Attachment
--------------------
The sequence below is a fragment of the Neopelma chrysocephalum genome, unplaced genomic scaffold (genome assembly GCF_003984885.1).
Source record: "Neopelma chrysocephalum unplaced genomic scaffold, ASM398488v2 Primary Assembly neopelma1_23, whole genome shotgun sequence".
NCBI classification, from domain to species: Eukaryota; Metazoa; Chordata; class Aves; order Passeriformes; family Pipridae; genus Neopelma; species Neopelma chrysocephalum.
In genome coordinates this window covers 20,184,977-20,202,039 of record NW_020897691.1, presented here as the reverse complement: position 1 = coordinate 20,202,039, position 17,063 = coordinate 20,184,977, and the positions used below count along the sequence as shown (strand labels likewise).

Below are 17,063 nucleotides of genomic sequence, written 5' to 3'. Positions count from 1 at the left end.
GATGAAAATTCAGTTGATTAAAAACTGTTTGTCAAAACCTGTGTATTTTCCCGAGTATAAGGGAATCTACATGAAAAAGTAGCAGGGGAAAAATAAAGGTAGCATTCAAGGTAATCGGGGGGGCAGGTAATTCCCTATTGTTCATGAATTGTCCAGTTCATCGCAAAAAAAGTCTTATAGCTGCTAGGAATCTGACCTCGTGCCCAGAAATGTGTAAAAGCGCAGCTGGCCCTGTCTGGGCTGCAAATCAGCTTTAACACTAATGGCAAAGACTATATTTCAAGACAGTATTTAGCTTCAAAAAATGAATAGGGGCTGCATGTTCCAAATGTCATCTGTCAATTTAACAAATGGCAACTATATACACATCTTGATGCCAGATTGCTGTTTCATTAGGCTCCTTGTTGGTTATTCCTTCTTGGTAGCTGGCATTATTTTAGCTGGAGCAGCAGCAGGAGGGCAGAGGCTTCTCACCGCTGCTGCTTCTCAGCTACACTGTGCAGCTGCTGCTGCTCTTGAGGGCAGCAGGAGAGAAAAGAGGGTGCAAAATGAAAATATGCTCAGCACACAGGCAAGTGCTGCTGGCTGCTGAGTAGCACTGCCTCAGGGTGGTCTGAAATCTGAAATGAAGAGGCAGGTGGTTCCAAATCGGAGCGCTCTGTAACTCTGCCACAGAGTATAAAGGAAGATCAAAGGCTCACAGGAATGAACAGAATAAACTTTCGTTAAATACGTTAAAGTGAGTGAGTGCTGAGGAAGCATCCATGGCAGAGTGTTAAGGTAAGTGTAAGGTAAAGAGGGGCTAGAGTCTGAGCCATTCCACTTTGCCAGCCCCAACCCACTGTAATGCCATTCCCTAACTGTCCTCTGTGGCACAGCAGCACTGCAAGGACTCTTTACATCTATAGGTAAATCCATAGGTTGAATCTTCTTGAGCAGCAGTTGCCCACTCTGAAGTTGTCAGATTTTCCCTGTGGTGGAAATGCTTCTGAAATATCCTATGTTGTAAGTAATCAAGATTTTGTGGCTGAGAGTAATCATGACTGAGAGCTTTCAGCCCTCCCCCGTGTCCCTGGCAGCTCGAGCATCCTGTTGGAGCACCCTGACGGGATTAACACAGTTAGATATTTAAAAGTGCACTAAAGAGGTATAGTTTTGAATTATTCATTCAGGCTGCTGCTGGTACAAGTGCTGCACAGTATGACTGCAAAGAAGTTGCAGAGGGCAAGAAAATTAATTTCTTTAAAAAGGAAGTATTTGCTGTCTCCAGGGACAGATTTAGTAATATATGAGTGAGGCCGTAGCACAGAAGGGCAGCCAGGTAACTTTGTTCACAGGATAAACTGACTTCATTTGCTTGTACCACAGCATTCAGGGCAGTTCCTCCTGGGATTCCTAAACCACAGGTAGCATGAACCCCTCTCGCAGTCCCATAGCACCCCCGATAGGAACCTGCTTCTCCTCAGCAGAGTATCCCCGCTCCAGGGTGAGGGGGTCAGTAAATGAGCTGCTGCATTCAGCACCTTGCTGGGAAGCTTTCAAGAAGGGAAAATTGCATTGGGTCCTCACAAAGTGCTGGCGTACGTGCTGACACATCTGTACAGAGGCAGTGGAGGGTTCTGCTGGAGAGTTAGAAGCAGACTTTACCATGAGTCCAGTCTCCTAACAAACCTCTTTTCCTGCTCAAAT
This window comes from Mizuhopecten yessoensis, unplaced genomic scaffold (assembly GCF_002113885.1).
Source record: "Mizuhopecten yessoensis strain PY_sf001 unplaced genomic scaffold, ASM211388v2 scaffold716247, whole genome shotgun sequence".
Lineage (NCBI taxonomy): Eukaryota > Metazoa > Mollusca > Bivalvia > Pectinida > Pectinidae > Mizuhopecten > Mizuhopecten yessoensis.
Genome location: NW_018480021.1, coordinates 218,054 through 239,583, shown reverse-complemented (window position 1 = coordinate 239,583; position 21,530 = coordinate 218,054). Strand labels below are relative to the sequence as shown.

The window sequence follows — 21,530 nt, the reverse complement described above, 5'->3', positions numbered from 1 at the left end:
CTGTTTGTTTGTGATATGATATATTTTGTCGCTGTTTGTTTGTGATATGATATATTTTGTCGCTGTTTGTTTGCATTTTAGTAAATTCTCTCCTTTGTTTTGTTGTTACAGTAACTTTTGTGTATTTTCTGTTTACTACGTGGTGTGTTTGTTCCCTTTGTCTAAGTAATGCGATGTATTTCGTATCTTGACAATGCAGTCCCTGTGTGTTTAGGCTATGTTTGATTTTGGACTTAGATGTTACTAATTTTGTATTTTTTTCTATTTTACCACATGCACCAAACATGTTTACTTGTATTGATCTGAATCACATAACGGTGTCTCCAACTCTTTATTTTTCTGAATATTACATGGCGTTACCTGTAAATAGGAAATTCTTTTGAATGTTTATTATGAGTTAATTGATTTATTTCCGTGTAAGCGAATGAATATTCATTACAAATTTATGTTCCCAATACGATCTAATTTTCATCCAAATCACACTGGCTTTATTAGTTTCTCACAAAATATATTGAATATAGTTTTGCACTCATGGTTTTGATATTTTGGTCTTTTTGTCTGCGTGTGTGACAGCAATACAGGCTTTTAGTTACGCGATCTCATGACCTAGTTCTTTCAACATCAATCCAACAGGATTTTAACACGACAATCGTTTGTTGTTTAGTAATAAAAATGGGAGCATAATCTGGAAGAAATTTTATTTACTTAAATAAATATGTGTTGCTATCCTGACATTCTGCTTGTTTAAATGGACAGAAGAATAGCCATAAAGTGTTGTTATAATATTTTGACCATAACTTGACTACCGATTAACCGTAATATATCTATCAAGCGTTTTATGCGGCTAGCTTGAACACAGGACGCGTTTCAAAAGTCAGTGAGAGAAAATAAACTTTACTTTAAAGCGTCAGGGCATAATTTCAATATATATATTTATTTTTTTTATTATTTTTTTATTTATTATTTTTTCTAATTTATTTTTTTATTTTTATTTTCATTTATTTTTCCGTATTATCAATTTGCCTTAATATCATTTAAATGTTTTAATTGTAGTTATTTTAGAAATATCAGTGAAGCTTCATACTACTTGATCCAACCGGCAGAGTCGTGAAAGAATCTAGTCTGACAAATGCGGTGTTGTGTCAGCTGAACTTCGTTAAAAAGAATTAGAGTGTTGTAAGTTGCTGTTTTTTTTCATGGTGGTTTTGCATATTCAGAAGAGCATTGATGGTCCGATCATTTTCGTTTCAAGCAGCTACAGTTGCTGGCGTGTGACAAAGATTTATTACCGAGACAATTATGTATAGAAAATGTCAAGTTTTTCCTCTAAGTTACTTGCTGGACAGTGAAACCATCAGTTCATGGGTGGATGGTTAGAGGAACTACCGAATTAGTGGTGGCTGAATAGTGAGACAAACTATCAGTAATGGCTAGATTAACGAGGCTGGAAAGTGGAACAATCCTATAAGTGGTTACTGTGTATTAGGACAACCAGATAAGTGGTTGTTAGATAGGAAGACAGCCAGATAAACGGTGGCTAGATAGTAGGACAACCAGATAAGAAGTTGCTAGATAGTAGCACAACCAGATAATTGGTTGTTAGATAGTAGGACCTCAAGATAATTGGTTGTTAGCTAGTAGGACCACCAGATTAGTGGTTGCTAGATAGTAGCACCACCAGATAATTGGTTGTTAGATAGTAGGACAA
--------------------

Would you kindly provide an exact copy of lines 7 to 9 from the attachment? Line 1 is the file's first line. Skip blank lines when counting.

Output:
This window comes from Mizuhopecten yessoensis, unplaced genomic scaffold (assembly GCF_002113885.1).
Source record: "Mizuhopecten yessoensis strain PY_sf001 unplaced genomic scaffold, ASM211388v2 scaffold716247, whole genome shotgun sequence".
Lineage (NCBI taxonomy): Eukaryota > Metazoa > Mollusca > Bivalvia > Pectinida > Pectinidae > Mizuhopecten > Mizuhopecten yessoensis.